Cana Sunday is the entrance to Lent, but the first day of Lent is Ash Monday. It commemorates the first sign performed by the Lord, as passed on by St John:
On the third day there was a wedding in Cana of Galilee, and the mother of Jesus was there. Now both Jesus and His disciples were invited to the wedding. And when they ran out of wine, the mother of Jesus said to Him, “They have no wine.”
Jesus said to her, “Woman, what does your concern have to do with Me? My hour has not yet come.”
His mother said to the servants, “Whatever He says to you, do it.”
Now there were set there six waterpots of stone, according to the manner of purification of the Jews, containing twenty or thirty gallons apiece. Jesus said to them, “Fill the waterpots with water.” And they filled them up to the brim. And He said to them, “Draw some out now, and take it to the master of the feast.” And they took it.
When the master of the feast had tasted the water that was made wine, and did not know where it came from (but the servants who had drawn the water knew), the master of the feast called the bridegroom. And he said to him, “Every man at the beginning sets out the good wine, and when the guests have well drunk, then the inferior. You have kept the good wine until now!”
This was the beginning of signs Jesus did in Cana of Galilee, manifesting His glory; and His disciples believed in Him. After this He went down to Capernaum, He, His mother, His brothers, and His disciples; and they did not stay there many days.
The Lord and His Mother were almost certainly related to the bride and groom. Since the disciples were there, it is quite likely, I would think certain, that the groom was one of them. Cana in Galilee was about 14 kilometres north of Galilee, and it was at the top of a hill, situated along a road which was difficult. So it was quite an effort for them to attend. The idea that Our Lord was speaking disrespectfully to Our Lady is without foundation: taking the culture into account, it was in fact quite the opposite.
Also, the fact that this was the first of His signs, although He already had disciples, reminds us that the teaching is more important than the sign, and that it is the more natural way to be converted by the proclamation of the good news, even in the absence of miracles.
Fr Badwi states that he took his inspiration from a manuscript from Tur Abdin, where the Lord, his Mother and the newly married couple are seated around a “semi-circular wine-coloured table, reflecting a depth without perspective. In front of the table, there are three jars, symbolizing the Trinity, filled with water changed into wine. The scene takes place under an arch giving the impression of an interior, the house of the couple.”
When he says “a depth without perspective,” he means that it is not three-dimensional, but it does show that Lord and His mother are in the forefront. Perhaps the most interesting aspect of this icon is the use of the Syriac depiction of only three, not six, of the jars. It shows how the Syriac tradition did not at all mind departing from the scripture in order to make a point. In fact, by altering a detail, by not copying the scripture in all details, it draws attention. That is, showing only three water jars makes us ask: why? And three is the number of the Trinity.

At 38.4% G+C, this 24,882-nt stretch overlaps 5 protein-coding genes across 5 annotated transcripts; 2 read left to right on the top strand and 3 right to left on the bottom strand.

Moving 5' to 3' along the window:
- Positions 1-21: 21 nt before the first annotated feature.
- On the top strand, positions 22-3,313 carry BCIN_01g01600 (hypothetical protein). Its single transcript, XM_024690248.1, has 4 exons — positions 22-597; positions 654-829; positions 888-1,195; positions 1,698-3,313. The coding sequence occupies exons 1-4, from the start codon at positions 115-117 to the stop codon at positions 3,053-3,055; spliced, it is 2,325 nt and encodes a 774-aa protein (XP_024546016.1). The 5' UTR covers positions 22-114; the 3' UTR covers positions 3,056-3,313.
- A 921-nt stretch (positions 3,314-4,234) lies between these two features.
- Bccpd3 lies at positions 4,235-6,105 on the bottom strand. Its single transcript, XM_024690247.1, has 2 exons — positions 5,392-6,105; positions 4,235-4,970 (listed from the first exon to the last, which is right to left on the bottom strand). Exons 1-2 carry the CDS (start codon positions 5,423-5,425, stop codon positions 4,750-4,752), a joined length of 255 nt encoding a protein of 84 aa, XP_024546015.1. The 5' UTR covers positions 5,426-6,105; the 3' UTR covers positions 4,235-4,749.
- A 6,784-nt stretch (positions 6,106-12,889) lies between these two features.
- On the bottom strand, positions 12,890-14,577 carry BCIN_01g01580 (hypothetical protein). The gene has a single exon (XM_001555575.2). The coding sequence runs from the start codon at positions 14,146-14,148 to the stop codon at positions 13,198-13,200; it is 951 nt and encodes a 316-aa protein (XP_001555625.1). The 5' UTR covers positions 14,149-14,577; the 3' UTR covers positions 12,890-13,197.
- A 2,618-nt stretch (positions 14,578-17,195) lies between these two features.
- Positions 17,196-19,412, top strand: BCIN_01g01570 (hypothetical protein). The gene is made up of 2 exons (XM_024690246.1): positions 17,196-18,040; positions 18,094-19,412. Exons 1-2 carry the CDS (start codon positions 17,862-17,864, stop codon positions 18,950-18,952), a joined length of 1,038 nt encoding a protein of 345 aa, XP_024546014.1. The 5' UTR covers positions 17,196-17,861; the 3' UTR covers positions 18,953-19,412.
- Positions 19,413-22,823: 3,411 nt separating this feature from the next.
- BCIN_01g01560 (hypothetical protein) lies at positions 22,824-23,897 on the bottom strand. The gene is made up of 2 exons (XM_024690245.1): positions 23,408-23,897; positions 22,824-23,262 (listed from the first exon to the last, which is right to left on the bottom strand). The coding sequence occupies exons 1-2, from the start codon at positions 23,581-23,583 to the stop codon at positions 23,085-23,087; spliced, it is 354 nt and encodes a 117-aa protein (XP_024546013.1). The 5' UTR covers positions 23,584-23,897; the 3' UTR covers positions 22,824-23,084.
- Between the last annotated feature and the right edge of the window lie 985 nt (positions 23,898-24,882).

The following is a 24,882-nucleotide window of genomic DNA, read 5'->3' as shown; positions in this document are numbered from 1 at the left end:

The bride and the groom are holding their cups, which are filled with wine. They are holding their wine with one hand, while they have the other over their chests. Our Lord and Our Lady, likewise have one hand over their chests, but with His other hand to the bridal couple, and Our Lady to the table and the wine.
I think this indicates that Our Lady is drawing attention to the miracle: the table has the colour of wine, as we have noted, so “wine” here is clearly a symbol of something more – perhaps the blood of the Lord which will be shed for us. Wine is also a symbol of taking something in a given state (water) and by mixing something with it (grapes) we make of it something new, with a new power (wine). Wine was used in the ancient world not chiefly for getting drunk, but to raise one’s spirits, and to strength one. In particular, there is an ancient tradition that wine was invented in order to strengthen one’s will. That is, the concept – which I think has a lot of truth in it – is that by forming an intention, and drinking to that intention (making a toast), we strengthen or consolidate that intention within ourselves. After all, if you drink wine with a purpose in mind, in order to help you remember that purpose later on, you most definitely do feel yourself differently.
I wonder if this is not why the Lord’s hand is raised to a higher level: that of the bridal couple? Our Lady is pointing to the miracle of the wine, and Our Lord to miracle of transformation through the power of God’s grace and His love – the love which is reflected in the love of man and wife. How often do we realise that, when a couple are arguing, if they could only recall and relive the state of joy and commitment in which they married, they would not have the strife which they do?
Finally, why does Our Lord conspicuously have bare feet? Perhaps the answer is found in Isaiah 52:6-7: “Therefore My people shall know My name; Therefore they shall know in that day that I am He who speaks: ‘Behold, it is I.’ ” How beautiful upon the mountains are the feet of him who brings good news, who proclaims peace, who brings glad tidings of good things, who proclaims salvation, who says to Zion, “Your God reigns!”